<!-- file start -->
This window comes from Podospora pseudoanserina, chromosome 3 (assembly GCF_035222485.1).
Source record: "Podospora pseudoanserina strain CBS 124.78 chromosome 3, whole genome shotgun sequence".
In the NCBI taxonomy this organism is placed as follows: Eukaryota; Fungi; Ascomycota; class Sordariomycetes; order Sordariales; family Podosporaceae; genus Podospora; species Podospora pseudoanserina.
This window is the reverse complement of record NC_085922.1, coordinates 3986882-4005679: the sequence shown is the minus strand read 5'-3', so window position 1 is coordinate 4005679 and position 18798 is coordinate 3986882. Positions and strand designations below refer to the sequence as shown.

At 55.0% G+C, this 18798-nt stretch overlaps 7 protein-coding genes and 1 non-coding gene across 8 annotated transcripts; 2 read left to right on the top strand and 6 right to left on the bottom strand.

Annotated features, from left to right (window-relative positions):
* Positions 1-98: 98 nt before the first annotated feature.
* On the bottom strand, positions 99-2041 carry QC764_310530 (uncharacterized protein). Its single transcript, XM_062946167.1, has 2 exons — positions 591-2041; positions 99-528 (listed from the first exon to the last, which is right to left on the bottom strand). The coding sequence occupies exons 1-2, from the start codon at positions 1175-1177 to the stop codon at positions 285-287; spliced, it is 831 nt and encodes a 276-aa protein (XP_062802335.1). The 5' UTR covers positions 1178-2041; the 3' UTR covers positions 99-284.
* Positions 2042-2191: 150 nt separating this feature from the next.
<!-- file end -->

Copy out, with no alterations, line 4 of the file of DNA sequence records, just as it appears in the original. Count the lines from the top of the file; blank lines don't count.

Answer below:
This window is the reverse complement of record NC_085922.1, coordinates 3986882-4005679: the sequence shown is the minus strand read 5'-3', so window position 1 is coordinate 4005679 and position 18798 is coordinate 3986882. Positions and strand designations below refer to the sequence as shown.